We see an unceasing succession of reports in the media about a much-despised politician.  He is reliably believed to have physically attacked the genitals of a monk MP in Parliament. He was given a rough time by the employees of Rupavahini for having got an underworld character to assault a senior employee of Rupavahini.  He has snatched and damaged valuable cameras and equipment employed by the media to cover events of public interest. The whole Country knows how this man violated the human rights and dignity of a Samurdhi officer by “persuading” this State employee to allow himself to be tied to a tree for having been unable to attend a meeting called by this obnoxious character.  He had stated in a TV programme, seen by the general public and thousands of children, that he would like to suckle at the breasts of a well-known actress.  More recently, this cowardly thug, backed by an intimidating contingent of bodyguards, was shown on TV grabbing the shirt of a defenceless parent and slapping him for exercising the right to protest against a forcible money-collecting lottery exercise initiated by a school.  Some time ago he was reported to have escorted an underworld character through the VIP lounge at the Katunayake Airport. The list of his nauseous exploits and threats against anyone daring to cross his path is virtually endless.  He has repeatedly claimed that he is the one and only authority who decides what can be done in Kelaniya – even if not in the Peliyagoda Fish Market.  The incomprehensible part of this saga is that this opportunistic and shameless groveller is seen on TV constantly loitering around President Rajapaksa.  Could anyone seriously believe that the public could be anaesthetised into accepting President Rajapaksa’s close association with a man whose background is a perpetual exercise in foul and dishonest behaviour?

We have also seen pictures of a club-wielding mob near Vihara Maha Devi Park.  The excuse given by a senior Police officer regarding this phenomenon was that these clubs may have been necessary to keep aggressive dogs at bay!  The person who was responsible for this demonstration of underworld power was no doubt encouraged by this kind of official support to confirm his own perception that he was above the law.  The confidence that he could act with impunity and not fear any legal consequences must surely have been behind a subsequent assault on the wife of an election candidate whom he did not like and, worse still, the murder thereafter of a prominent politician and several others.  Who actually pulled the triggers of the multitude of weapons which were carried during the recent deadly confrontation between the well-known UPFA stalwarts is not the point at issue here. What is relevant is that more than two years after the end of the 30-years of the large-scale armed hostilities in our homeland, the Government has made no effort worth talking about to recover the tens of thousands of small arms in the hands of professional and amateur criminals, among whom there are undoubtedly a large number of politicians in power.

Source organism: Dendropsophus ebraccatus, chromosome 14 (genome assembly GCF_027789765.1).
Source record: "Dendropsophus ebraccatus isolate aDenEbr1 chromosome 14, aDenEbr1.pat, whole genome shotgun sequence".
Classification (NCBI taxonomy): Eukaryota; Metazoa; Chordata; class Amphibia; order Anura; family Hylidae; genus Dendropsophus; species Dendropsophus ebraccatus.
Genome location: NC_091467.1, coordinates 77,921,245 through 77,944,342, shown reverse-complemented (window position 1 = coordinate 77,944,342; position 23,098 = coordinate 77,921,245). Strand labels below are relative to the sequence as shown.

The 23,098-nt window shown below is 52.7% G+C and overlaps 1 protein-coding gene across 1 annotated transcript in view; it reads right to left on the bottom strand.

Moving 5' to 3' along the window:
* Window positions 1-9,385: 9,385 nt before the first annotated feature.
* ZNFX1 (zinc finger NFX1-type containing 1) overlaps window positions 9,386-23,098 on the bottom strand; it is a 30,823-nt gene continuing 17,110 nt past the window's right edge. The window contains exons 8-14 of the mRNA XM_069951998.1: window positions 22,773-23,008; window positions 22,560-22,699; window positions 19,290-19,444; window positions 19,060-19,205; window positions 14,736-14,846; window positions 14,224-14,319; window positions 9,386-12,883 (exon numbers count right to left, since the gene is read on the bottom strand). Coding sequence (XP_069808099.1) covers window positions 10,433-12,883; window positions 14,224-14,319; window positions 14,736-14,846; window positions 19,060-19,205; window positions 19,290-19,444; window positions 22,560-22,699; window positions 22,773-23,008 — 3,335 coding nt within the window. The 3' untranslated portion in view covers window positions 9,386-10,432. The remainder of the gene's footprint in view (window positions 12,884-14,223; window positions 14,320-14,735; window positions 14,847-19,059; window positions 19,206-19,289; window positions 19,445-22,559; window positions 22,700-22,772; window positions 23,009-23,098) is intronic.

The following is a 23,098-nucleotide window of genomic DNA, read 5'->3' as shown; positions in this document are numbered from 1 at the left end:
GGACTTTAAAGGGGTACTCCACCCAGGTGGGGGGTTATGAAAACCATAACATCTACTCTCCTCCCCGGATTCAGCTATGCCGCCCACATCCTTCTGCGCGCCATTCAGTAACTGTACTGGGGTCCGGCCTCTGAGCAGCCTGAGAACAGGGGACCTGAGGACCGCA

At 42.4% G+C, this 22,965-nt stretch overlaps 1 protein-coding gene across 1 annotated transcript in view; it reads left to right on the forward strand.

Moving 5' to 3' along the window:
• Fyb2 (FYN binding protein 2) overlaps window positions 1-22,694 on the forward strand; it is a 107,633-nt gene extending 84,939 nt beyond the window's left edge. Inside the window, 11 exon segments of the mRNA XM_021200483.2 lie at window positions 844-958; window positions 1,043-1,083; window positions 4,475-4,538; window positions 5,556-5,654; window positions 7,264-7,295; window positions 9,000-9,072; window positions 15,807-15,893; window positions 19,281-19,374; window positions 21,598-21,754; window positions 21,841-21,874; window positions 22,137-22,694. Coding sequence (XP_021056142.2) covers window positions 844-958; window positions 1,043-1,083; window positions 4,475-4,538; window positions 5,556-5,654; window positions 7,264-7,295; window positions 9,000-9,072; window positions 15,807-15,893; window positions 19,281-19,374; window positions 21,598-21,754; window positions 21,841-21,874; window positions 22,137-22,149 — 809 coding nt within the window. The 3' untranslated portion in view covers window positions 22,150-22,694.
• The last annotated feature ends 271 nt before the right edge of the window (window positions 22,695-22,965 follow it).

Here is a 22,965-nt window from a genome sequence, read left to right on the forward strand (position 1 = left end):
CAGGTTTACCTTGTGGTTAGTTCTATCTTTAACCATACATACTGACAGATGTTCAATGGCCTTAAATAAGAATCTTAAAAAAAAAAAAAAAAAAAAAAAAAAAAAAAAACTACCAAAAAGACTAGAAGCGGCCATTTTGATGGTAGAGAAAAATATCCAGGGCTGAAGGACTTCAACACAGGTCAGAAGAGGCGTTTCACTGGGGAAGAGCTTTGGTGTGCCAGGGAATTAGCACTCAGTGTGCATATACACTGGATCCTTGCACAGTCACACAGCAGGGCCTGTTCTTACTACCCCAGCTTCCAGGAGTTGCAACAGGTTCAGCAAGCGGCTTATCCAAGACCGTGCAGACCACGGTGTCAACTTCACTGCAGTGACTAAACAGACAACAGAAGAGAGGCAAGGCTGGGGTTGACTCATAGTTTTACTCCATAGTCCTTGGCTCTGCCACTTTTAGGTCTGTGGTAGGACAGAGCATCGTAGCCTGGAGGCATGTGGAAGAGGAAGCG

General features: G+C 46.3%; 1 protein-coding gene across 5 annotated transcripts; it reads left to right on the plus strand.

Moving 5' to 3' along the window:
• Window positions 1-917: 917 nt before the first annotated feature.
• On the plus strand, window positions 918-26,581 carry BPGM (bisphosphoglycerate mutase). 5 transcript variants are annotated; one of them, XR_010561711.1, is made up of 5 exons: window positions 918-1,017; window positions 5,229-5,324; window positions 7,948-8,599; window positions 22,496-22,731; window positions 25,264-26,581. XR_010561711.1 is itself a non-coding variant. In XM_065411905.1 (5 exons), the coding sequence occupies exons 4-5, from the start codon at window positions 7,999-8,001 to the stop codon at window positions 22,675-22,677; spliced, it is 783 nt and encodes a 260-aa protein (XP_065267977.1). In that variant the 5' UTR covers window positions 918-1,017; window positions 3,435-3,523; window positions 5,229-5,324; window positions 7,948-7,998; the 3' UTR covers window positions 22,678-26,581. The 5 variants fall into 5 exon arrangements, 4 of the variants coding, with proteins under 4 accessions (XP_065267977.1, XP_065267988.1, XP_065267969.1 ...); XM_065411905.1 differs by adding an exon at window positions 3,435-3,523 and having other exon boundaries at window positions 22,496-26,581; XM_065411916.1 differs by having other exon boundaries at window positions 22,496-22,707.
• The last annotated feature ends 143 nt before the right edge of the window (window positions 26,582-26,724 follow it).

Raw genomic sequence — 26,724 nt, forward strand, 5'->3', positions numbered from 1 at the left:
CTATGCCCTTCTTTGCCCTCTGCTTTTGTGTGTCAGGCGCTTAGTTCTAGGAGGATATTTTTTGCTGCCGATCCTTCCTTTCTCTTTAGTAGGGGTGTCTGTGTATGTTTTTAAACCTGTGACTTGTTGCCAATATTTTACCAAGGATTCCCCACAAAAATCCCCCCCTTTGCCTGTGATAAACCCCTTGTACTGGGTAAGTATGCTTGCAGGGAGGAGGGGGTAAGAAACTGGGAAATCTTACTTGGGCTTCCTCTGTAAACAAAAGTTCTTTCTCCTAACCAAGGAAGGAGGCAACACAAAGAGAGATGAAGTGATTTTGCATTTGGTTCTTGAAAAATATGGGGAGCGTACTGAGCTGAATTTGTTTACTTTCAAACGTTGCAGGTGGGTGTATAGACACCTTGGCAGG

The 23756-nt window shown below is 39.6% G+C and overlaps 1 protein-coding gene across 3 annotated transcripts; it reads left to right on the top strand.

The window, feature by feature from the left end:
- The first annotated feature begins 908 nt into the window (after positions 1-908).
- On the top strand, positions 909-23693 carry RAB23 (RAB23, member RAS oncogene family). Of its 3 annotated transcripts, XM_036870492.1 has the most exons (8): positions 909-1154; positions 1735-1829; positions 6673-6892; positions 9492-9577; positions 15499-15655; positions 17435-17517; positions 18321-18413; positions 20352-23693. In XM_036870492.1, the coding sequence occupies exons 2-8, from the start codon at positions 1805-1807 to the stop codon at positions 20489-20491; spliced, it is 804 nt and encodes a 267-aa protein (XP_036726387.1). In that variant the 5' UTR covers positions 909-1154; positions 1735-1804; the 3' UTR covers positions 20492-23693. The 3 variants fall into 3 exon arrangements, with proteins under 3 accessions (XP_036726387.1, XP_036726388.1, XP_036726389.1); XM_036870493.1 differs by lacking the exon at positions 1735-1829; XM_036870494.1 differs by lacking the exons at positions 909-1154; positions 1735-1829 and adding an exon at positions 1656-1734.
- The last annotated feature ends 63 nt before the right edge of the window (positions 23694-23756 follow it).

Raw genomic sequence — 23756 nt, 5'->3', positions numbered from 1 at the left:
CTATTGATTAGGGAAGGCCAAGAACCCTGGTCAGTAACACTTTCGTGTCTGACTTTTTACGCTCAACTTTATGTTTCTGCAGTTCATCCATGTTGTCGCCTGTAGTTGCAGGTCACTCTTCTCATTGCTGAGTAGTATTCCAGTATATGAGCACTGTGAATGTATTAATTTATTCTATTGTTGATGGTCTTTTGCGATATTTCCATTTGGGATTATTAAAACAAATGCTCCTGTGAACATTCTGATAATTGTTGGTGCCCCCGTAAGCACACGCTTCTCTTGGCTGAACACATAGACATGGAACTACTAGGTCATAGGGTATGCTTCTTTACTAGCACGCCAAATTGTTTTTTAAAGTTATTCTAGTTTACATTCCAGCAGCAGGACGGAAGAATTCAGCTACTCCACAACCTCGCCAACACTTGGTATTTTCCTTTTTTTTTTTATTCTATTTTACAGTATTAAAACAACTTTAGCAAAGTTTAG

There are dozens of other lower-profile characters in public office who are robbing the People blind and are engaged in nefarious activities of every conceivable description.  They hide away from the open glare of the media but operate without fear in the confidence that any unlawful act of theirs, if exposed, can be “fixed” by remaining close to certain VVIPs.

The key point that concerns us is whether the President wishes to be remembered as a national hero and statesman or as a shortsighted politician who allowed the Rule of Law to be flouted and good governance relegated to the waste paper basket.  It is true that, by violating the public trust, an imperial lifestyle can be enjoyed for years just as Bokassa, the Duvaliers, Gaddafi, Idi Amin, Marcos, Mubarrak, Suharto and others did.  But what happened to them in the end? How do their fellow citizens remember them?  How do they compare with the exemplary Mandela and the reverence with which the whole world views him?  The lessons are there waiting to be learnt; it is only the will that appears to be lacking.

The People of Sri Lanka would undoubtedly want President Rajapaksa to distance himself from the rogues and criminals who are so much in evidence these days.  How he deals with them will decide how history will remember him.